SMEs fight for their lives in face of coronavirus: ‘It is a nerve-wracking time’

By Katy Askew contact

- Last updated on GMT

SMEs under pressure in supermarkets and out of home / Pic: GettyImages-Fascinadora
SMEs under pressure in supermarkets and out of home / Pic: GettyImages-Fascinadora

Related tags: Challenger brands, SME, start-ups, coronavirus, COVID-19

Small and medium sized food brands who have benefited from the diversification of the grocery aisle in recent years are now feeling the squeeze as the unprecedented coronavirus crisis sweeps Europe – and the world.

Within the space of a few short weeks, businesses have seen sales decimated and cashflow abruptly interrupted as novel coronavirus, or COVID-19, has swept the globe. And while scenes of empty shelves as shoppers stock up on essentials might suggest the grocery sector is relatively resilient, many small and medium sized businesses would beg to differ.

According to Young Foodies, challenger brands - the segment that has been driving majority growth in the market for several years - are in ‘crisis’.

A survey recently conducted by the business hub spells out the scale of the problem. Respondents, representatives of businesses with revenues of between £250k and £12m per year, said current challenges are a ‘threat to the survival’ of their businesses. Indeed, a massive 73% said that staying afloat is a concern and almost half – 47% - said there was a ‘real possibility’ their businesses would fold.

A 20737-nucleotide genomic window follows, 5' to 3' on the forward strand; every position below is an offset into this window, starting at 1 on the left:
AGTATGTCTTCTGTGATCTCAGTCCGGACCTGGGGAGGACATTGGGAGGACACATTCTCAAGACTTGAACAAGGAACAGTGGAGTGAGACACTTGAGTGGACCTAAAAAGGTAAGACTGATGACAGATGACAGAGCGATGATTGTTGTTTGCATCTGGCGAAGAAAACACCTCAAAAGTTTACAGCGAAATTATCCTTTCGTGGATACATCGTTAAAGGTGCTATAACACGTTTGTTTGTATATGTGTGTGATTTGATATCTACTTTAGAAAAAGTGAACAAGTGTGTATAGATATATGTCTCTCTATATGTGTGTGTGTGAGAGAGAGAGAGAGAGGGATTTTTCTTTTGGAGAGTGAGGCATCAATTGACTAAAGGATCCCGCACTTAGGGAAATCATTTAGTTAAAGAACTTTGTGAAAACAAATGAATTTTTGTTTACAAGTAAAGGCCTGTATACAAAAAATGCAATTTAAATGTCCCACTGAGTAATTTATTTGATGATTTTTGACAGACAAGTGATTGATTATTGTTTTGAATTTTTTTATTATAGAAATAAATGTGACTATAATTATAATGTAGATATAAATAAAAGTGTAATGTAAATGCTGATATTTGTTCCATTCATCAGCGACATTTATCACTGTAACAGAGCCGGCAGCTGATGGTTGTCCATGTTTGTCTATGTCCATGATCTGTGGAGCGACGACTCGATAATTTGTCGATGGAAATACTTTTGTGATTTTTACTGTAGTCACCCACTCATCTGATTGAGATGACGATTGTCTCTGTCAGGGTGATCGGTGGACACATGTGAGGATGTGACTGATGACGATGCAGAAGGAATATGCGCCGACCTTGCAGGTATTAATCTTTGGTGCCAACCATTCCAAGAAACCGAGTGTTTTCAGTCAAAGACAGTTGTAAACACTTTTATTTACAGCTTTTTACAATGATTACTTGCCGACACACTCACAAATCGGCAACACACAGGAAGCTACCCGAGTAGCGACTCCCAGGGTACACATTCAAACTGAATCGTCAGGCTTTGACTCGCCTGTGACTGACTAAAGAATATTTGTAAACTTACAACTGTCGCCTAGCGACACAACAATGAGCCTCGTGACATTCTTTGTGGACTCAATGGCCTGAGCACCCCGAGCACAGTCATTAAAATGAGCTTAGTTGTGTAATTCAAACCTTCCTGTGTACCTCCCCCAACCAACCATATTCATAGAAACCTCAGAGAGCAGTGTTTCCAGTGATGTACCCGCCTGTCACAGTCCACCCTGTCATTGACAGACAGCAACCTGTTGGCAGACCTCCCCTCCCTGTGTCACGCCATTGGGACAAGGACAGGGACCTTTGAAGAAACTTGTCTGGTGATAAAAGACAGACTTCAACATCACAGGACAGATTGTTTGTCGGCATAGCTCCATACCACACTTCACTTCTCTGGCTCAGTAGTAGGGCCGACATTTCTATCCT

The average projected loss in revenue in 2020 plans, for those that felt capable to estimate it at this stage, stood at 33%.

The collapse of hospitality

Outlining the challenges, respondents pointed to heavily reduced cashflow that has resulted from the collapse of hospitality and out-of-home (OOH) sales.

“It is a nerve-wracking time for the industry and the uncertainty is arguably higher than Brexit,”​ warned Theadora Alexander, co-founder of Young Foodies.

On average, the brands surveyed reported 27% of their revenue was generated in OOH, which is now at a revenue standstill, while 25% of them rely on OOH for more than half of their revenue.

Ahead of the coronavirus crisis, around 40% of food was eaten out of home in the UK. The introduction of social distancing measures and – this week – a full lockdown has seen this channel ground to basically zero. Pubs and restaurants have been told to close and are only able to operate as takeaways.

“All the challenges felt in hospitality right now are being mirrored in all their suppliers. And for suppliers it’s their livelihoods at stake, not only their businesses. Our members have already seen lost revenues and this will continue, driven by the high-street closing down,”​ Alexander told FoodNavigator.